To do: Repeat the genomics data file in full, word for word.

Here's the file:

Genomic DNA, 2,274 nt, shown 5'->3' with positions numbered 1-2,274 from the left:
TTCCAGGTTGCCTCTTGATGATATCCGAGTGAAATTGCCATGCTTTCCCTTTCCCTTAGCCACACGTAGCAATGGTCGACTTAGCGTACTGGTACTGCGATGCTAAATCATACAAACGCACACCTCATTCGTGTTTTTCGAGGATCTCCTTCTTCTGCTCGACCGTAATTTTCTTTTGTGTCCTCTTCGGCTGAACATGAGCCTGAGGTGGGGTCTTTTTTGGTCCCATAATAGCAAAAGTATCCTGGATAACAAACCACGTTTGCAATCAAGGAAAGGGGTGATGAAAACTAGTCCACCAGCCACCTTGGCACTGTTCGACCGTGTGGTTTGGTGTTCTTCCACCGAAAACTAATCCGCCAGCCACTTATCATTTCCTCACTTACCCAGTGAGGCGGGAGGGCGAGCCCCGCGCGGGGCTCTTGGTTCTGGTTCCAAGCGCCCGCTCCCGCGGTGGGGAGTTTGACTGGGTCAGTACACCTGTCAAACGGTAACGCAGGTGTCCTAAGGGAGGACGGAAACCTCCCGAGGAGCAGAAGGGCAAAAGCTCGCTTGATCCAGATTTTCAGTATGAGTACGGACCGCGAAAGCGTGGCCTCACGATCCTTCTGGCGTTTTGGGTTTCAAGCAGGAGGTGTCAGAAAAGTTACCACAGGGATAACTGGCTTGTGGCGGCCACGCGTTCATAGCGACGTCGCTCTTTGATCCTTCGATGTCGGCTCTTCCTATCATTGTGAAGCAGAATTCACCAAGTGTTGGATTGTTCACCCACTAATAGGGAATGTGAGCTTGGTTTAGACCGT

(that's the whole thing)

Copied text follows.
Genomic DNA, 2,274 nt, shown 5'->3' with positions numbered 1-2,274 from the left:
TTCCAGGTTGCCTCTTGATGATATCCGAGTGAAATTGCCATGCTTTCCCTTTCCCTTAGCCACACGTAGCAATGGTCGACTTAGCGTACTGGTACTGCGATGCTAAATCATACAAACGCACACCTCATTCGTGTTTTTCGAGGATCTCCTTCTTCTGCTCGACCGTAATTTTCTTTTGTGTCCTCTTCGGCTGAACATGAGCCTGAGGTGGGGTCTTTTTTGGTCCCATAATAGCAAAAGTATCCTGGATAACAAACCACGTTTGCAATCAAGGAAAGGGGTGATGAAAACTAGTCCACCAGCCACCTTGGCACTGTTCGACCGTGTGGTTTGGTGTTCTTCCACCGAAAACTAATCCGCCAGCCACTTATCATTTCCTCACTTACCCAGTGAGGCGGGAGGGCGAGCCCCGCGCGGGGCTCTTGGTTCTGGTTCCAAGCGCCCGCTCCCGCGGTGGGGAGTTTGACTGGGTCAGTACACCTGTCAAACGGTAACGCAGGTGTCCTAAGGGAGGACGGAAACCTCCCGAGGAGCAGAAGGGCAAAAGCTCGCTTGATCCAGATTTTCAGTATGAGTACGGACCGCGAAAGCGTGGCCTCACGATCCTTCTGGCGTTTTGGGTTTCAAGCAGGAGGTGTCAGAAAAGTTACCACAGGGATAACTGGCTTGTGGCGGCCACGCGTTCATAGCGACGTCGCTCTTTGATCCTTCGATGTCGGCTCTTCCTATCATTGTGAAGCAGAATTCACCAAGTGTTGGATTGTTCACCCACTAATAGGGAATGTGAGCTTGGTTTAGACCGT